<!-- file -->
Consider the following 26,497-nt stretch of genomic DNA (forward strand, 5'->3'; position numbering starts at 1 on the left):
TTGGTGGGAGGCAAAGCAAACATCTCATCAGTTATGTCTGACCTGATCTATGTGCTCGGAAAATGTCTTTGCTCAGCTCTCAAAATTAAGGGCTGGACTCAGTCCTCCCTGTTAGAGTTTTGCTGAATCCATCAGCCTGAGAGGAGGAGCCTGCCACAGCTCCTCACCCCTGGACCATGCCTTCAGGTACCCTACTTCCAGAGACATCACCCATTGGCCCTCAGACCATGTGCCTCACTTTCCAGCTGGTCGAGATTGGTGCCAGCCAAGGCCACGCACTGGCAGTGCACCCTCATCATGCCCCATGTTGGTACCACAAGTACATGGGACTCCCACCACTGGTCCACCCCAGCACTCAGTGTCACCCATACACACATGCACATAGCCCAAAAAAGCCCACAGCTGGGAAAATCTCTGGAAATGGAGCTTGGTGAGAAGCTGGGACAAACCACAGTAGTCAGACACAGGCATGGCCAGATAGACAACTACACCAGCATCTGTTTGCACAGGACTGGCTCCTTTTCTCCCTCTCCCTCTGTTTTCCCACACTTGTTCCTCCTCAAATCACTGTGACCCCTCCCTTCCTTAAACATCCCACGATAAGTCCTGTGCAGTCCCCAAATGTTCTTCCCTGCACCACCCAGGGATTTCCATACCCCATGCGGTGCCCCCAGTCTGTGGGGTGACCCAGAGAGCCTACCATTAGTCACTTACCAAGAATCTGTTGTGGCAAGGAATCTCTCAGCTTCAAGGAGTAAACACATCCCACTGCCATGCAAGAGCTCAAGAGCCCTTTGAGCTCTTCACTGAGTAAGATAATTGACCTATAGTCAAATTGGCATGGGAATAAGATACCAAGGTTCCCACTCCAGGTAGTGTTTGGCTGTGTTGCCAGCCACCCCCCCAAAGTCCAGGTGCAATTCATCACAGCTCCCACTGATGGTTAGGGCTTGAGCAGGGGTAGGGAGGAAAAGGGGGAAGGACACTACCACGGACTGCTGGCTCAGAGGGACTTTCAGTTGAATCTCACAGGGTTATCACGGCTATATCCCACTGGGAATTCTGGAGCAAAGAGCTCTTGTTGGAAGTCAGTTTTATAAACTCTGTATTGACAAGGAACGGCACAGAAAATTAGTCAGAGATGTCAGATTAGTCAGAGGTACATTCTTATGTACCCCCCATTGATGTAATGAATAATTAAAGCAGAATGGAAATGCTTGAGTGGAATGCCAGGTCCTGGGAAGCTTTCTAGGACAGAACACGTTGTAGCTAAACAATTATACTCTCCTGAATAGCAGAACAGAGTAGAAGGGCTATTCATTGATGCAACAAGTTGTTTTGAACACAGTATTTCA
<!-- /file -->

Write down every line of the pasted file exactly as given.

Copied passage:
Consider the following 26,497-nt stretch of genomic DNA (forward strand, 5'->3'; position numbering starts at 1 on the left):
TTGGTGGGAGGCAAAGCAAACATCTCATCAGTTATGTCTGACCTGATCTATGTGCTCGGAAAATGTCTTTGCTCAGCTCTCAAAATTAAGGGCTGGACTCAGTCCTCCCTGTTAGAGTTTTGCTGAATCCATCAGCCTGAGAGGAGGAGCCTGCCACAGCTCCTCACCCCTGGACCATGCCTTCAGGTACCCTACTTCCAGAGACATCACCCATTGGCCCTCAGACCATGTGCCTCACTTTCCAGCTGGTCGAGATTGGTGCCAGCCAAGGCCACGCACTGGCAGTGCACCCTCATCATGCCCCATGTTGGTACCACAAGTACATGGGACTCCCACCACTGGTCCACCCCAGCACTCAGTGTCACCCATACACACATGCACATAGCCCAAAAAAGCCCACAGCTGGGAAAATCTCTGGAAATGGAGCTTGGTGAGAAGCTGGGACAAACCACAGTAGTCAGACACAGGCATGGCCAGATAGACAACTACACCAGCATCTGTTTGCACAGGACTGGCTCCTTTTCTCCCTCTCCCTCTGTTTTCCCACACTTGTTCCTCCTCAAATCACTGTGACCCCTCCCTTCCTTAAACATCCCACGATAAGTCCTGTGCAGTCCCCAAATGTTCTTCCCTGCACCACCCAGGGATTTCCATACCCCATGCGGTGCCCCCAGTCTGTGGGGTGACCCAGAGAGCCTACCATTAGTCACTTACCAAGAATCTGTTGTGGCAAGGAATCTCTCAGCTTCAAGGAGTAAACACATCCCACTGCCATGCAAGAGCTCAAGAGCCCTTTGAGCTCTTCACTGAGTAAGATAATTGACCTATAGTCAAATTGGCATGGGAATAAGATACCAAGGTTCCCACTCCAGGTAGTGTTTGGCTGTGTTGCCAGCCACCCCCCCAAAGTCCAGGTGCAATTCATCACAGCTCCCACTGATGGTTAGGGCTTGAGCAGGGGTAGGGAGGAAAAGGGGGAAGGACACTACCACGGACTGCTGGCTCAGAGGGACTTTCAGTTGAATCTCACAGGGTTATCACGGCTATATCCCACTGGGAATTCTGGAGCAAAGAGCTCTTGTTGGAAGTCAGTTTTATAAACTCTGTATTGACAAGGAACGGCACAGAAAATTAGTCAGAGATGTCAGATTAGTCAGAGGTACATTCTTATGTACCCCCCATTGATGTAATGAATAATTAAAGCAGAATGGAAATGCTTGAGTGGAATGCCAGGTCCTGGGAAGCTTTCTAGGACAGAACACGTTGTAGCTAAACAATTATACTCTCCTGAATAGCAGAACAGAGTAGAAGGGCTATTCATTGATGCAACAAGTTGTTTTGAACACAGTATTTCA